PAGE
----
The central character in Toni Morrison’s novel is unclear. At first, the Beloved appears to be an adult version of her murdered daughter, but this is not entirely accurate. She may be a mentally unstable woman who is still alive, or it could be a runaway slave who represents her family’s repressed past. Either way, she forces the other characters to confront their own pasts and make peace with them.
The characters in the novel are complex and complicated. As the story unfolds, we see them in the most intimate places, such as the home. The Beloved stays with Sethe and Denver at home because it is a place where vulnerability is exposed and the heart is open. Denver, however, becomes increasingly worried about Beloved’s safety. As the two get to know each other better, Denver’s concern grows and he ventures outside, where the community comes to his rescue. They are given food, clothes, and jobs by the community, but the commotion ends in an ice pick attack on Sethe’s employer.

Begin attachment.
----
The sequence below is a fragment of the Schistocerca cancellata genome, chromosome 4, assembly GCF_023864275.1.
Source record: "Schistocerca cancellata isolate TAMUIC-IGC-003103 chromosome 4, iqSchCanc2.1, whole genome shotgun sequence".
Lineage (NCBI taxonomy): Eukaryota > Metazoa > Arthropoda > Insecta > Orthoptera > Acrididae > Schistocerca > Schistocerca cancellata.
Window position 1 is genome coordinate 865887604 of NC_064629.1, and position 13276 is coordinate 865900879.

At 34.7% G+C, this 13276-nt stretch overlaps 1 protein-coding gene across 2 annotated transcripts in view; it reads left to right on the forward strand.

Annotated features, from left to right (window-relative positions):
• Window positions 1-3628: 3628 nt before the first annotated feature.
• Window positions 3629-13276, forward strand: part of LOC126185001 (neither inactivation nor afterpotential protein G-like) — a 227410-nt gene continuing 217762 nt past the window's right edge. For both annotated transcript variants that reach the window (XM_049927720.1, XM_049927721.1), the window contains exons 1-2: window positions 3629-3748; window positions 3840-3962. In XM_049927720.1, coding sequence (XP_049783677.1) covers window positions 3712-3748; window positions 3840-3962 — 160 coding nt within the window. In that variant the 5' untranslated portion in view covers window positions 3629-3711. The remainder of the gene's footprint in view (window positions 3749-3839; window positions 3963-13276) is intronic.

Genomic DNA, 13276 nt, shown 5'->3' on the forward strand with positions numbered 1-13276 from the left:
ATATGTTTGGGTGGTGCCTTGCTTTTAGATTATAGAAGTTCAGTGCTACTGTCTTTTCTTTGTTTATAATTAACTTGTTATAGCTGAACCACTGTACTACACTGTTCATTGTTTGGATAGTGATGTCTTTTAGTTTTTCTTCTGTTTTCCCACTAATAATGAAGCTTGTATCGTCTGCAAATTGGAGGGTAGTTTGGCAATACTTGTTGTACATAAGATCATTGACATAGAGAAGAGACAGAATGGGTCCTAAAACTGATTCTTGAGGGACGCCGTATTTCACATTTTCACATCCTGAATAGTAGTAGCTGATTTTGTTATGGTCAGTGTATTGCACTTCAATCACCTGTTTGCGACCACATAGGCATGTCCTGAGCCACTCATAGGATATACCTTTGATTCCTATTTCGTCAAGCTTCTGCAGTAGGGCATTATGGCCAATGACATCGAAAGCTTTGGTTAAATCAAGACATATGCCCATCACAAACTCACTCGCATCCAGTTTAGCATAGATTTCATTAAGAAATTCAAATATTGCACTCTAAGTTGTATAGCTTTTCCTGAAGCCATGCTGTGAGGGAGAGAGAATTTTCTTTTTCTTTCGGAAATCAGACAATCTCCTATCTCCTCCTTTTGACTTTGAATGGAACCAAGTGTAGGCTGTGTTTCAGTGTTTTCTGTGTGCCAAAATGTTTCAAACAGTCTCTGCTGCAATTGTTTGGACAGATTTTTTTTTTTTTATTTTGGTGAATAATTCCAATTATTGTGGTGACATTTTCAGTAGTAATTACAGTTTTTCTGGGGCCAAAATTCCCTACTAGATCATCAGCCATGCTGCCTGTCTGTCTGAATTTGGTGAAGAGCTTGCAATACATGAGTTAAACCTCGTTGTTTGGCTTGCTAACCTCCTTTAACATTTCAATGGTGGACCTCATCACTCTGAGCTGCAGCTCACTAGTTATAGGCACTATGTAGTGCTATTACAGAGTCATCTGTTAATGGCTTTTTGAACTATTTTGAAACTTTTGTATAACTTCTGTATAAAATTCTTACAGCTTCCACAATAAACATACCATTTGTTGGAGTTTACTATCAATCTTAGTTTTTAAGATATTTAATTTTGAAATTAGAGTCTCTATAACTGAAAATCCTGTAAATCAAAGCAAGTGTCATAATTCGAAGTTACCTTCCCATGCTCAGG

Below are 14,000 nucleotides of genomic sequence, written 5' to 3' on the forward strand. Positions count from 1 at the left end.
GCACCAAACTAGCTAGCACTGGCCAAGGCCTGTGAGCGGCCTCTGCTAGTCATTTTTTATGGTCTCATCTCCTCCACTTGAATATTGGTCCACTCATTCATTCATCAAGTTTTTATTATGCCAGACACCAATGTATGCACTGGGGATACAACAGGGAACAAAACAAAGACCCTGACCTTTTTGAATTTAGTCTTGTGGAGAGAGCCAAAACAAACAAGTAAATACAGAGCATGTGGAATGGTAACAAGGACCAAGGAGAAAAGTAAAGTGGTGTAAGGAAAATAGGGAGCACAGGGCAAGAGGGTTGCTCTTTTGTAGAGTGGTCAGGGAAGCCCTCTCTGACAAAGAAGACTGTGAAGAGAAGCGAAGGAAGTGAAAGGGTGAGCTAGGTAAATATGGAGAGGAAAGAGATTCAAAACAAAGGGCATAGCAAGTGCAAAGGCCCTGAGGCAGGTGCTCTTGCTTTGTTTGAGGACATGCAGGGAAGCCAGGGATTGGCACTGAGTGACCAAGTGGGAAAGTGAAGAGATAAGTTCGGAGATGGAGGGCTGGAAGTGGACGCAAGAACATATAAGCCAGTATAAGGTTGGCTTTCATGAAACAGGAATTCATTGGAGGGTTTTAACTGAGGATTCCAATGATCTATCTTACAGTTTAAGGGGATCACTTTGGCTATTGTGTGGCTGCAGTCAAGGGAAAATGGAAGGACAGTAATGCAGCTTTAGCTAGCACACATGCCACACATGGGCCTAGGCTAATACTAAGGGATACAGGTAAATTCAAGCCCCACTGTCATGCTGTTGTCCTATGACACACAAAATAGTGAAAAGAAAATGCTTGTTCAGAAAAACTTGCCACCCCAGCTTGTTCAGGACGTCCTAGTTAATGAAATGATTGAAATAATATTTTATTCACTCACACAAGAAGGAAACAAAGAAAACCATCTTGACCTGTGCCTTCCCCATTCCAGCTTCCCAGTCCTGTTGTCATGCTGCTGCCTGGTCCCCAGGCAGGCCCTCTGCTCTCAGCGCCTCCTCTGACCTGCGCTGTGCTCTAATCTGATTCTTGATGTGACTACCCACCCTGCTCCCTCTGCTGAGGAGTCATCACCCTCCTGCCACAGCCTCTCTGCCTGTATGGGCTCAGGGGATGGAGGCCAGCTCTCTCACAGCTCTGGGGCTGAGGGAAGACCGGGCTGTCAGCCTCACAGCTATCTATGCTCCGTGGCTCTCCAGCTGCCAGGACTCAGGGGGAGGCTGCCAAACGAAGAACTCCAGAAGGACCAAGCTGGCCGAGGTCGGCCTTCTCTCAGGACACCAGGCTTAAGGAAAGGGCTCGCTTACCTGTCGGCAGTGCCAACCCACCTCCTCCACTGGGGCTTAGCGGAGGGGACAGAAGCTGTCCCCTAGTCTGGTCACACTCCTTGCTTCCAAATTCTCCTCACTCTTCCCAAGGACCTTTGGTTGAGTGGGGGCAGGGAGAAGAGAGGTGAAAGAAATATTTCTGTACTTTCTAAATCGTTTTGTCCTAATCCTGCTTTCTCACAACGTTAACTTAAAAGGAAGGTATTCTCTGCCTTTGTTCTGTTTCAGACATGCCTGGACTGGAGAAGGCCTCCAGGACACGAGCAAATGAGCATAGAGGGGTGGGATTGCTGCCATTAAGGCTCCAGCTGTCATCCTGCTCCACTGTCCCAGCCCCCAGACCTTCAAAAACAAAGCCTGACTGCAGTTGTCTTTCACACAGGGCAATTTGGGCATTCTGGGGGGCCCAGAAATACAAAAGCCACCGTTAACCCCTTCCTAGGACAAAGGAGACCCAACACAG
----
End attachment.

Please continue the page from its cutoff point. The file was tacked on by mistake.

In addition to her own history as a slave, the Beloved also represents the history of many generations of black people. As a slave, she acted out the pain and suffering of other people.